The socio-economic impact of MM water woes

Photo courtesy of ABS-CBN News

The week-long water supply crisis in Metro Manila particularly in the east zone serviced by the Ayala-owned Manila Water now has a toll in the retail and food service industries perhaps even in offices located in this zone.

The crisis also impacted on the social behavior of many people, who because they can’t bathe themselves or are unsure if the toilets in the. restaurants or malls they are going to would be decent enough to use.

Even restaurants in Manila Water area have to make use plastic utensils and paper plates for their patrons.

A business professional I interviewed said she does not want meeting people outside or holding socials in restaurants within malls because some malls have already closed their comfort rooms due to the severe water situation. 

How can you be sure if the plate or glass or spoon, fork and knife you will be using has been washed properly, she asked. 

Many people don’t want to host lunches or dinners at home because of water lack.

Thus the Filipino consumer has chosen to be a recluse not because he wants it that way but because he can’t give the basic comfort of hygiene to his visitor, much less to his own family.

It is no surprise then that people post on Facebook sarcastic messages like offering their toilets and baths for a fee per use. They make light of their uneasiness with such jokes in social media. 

The silence of Manila Water on this issue has aggravated the situation because consumers are thirsty, perhaps hungry too (as they deprive themselves of dining properly on soupy water-based foods thag require ceramic or plastic bowls and plates and decent utensils instead of just disposable ones) for answers to their nagging daily concerns. 

The government---through MWSS and the National Water Resources Board speaking for the concessionaire or blaming Manila Water for illegally using La Mesa Dam which should just be a reserve and the palace spokesman saying the crisis is artificial—aren’t helping the consumers any bit. They compound the misery consumers are already reeling from.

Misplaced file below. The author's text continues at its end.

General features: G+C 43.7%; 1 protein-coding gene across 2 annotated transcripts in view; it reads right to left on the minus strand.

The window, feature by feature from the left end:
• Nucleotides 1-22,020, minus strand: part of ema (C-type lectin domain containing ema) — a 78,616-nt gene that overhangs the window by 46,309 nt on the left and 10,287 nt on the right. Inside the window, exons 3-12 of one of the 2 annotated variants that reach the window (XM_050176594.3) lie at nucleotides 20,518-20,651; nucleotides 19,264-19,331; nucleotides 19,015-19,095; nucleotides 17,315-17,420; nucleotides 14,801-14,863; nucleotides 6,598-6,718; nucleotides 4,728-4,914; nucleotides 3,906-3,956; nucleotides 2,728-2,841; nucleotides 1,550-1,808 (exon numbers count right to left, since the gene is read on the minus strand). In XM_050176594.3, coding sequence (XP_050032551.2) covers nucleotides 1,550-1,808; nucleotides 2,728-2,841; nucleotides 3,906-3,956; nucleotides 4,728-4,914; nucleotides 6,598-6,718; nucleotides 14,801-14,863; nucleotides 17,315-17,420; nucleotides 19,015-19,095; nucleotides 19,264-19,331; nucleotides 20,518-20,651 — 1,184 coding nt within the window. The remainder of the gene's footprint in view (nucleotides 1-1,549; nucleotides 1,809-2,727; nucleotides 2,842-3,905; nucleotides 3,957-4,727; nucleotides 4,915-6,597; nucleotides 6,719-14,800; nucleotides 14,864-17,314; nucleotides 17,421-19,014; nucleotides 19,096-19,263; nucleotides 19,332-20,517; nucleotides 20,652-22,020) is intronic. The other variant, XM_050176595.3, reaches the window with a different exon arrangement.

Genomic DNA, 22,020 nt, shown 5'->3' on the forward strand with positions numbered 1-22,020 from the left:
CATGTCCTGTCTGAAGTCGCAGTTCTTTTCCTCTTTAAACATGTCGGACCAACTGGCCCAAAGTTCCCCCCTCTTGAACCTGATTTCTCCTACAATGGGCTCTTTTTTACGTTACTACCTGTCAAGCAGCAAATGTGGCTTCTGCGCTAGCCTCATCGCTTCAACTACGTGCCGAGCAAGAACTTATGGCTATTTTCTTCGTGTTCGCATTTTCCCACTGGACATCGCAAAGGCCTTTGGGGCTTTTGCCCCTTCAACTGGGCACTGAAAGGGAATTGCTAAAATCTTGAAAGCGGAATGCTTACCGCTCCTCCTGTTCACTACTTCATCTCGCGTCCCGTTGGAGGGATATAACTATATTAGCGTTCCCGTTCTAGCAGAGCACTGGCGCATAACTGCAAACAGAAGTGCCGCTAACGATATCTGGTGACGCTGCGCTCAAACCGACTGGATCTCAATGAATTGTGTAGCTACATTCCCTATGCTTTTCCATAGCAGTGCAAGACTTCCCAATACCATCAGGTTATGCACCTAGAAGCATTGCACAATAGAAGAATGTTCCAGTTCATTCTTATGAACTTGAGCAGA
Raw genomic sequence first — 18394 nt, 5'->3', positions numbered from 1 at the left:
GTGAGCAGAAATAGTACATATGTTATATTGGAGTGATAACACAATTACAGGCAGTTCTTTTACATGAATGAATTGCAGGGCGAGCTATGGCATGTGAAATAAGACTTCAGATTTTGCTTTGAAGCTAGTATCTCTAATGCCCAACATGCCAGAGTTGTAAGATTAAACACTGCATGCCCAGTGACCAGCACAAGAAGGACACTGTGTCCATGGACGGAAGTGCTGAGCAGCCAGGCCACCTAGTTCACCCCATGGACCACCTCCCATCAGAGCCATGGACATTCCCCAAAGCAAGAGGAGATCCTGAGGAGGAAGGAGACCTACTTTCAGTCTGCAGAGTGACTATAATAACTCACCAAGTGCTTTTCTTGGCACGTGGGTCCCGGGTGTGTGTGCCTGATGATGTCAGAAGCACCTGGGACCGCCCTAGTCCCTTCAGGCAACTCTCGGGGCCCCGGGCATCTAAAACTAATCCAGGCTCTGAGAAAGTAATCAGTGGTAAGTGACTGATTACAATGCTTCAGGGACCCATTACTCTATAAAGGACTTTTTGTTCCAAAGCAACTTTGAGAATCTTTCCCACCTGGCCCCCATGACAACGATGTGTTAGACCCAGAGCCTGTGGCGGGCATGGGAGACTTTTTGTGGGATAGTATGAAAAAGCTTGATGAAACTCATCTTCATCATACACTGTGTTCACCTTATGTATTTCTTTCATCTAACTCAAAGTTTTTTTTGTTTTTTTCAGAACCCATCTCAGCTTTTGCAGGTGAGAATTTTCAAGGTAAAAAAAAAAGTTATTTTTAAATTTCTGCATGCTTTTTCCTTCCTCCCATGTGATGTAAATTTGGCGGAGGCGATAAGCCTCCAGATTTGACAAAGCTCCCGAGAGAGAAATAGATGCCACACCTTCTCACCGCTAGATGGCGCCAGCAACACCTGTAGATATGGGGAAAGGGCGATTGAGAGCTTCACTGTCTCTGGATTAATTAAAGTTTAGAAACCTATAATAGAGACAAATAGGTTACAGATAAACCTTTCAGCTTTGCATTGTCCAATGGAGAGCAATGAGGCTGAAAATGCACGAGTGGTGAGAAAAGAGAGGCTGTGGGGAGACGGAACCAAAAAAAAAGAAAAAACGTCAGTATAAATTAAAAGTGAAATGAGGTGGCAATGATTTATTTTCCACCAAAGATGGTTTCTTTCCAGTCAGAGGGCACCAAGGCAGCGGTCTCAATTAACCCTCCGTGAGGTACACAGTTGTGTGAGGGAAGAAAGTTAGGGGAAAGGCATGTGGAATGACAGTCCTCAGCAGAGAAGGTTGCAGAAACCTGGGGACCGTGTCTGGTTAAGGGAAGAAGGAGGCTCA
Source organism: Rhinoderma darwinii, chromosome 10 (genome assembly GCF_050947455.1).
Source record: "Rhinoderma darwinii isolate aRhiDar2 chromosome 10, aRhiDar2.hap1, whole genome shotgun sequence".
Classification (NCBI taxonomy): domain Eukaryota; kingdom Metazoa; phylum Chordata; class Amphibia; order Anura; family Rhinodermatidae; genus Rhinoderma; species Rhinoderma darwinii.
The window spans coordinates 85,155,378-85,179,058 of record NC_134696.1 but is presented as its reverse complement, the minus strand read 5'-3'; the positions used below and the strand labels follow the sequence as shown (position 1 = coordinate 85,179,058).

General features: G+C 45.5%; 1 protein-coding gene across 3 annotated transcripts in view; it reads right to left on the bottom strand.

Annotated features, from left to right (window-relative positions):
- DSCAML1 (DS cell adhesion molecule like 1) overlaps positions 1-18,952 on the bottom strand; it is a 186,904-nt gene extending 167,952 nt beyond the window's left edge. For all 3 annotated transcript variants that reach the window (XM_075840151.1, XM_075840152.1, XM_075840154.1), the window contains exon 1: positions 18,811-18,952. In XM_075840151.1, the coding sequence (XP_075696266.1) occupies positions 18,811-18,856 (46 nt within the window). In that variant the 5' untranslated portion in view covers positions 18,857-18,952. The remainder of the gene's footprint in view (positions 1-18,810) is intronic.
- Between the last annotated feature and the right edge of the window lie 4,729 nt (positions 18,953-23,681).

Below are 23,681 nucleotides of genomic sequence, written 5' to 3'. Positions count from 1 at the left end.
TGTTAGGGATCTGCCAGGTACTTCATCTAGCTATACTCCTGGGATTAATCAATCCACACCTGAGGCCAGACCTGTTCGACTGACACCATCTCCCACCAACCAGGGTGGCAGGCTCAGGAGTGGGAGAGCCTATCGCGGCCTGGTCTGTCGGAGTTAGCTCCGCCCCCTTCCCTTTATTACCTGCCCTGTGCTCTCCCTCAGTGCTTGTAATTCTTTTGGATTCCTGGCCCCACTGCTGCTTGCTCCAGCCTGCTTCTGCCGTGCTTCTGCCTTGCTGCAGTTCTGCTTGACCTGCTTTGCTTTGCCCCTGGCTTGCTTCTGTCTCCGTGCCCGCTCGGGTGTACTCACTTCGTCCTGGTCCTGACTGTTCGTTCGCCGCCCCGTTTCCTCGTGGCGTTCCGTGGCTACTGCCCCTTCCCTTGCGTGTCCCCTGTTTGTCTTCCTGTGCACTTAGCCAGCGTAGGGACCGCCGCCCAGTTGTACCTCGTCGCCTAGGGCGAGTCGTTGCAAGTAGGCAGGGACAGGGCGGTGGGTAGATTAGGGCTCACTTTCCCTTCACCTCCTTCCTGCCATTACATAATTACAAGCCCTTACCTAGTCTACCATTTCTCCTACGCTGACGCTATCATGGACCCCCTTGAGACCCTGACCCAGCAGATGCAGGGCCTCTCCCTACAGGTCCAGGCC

What people need are immediate and concrete solutions—should they require massive investments then government must invest now. Palliatives and immediate band-aid remedies like water tanking must be heightened so that supplies could manually reach the consumers. Not jus a truck-load per day for a barangay but with more volume and more frequency.

The crisis may not have yet reached Maynilad in the west concession but with El Nino it is just a matter of weeks before Maynilad customers will suffer the same fate.

And by then the crisis is out of hand.

We all have ourselves to blame. The government for delaying or shelving decades-old plans to develop more sources of water: the concessionaires for not doing enough to cut water losses from leaks, illegal connections and not using wastewater to plow back into the system: wasteful use of water by industries lime car washing and laundry, swimming pools of exclusive clubs, homes, resorts, condominiums and watering plants with hose or golf courses with non-stop sprinklers and so forth.

Whether we get supplies back again—through the generosity of nature’s precipitation or heavy rains, the fact will always remain that unless we get new water sources and until we change our ways the water crisis will stay with us. 


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Friday, 24 May 2019
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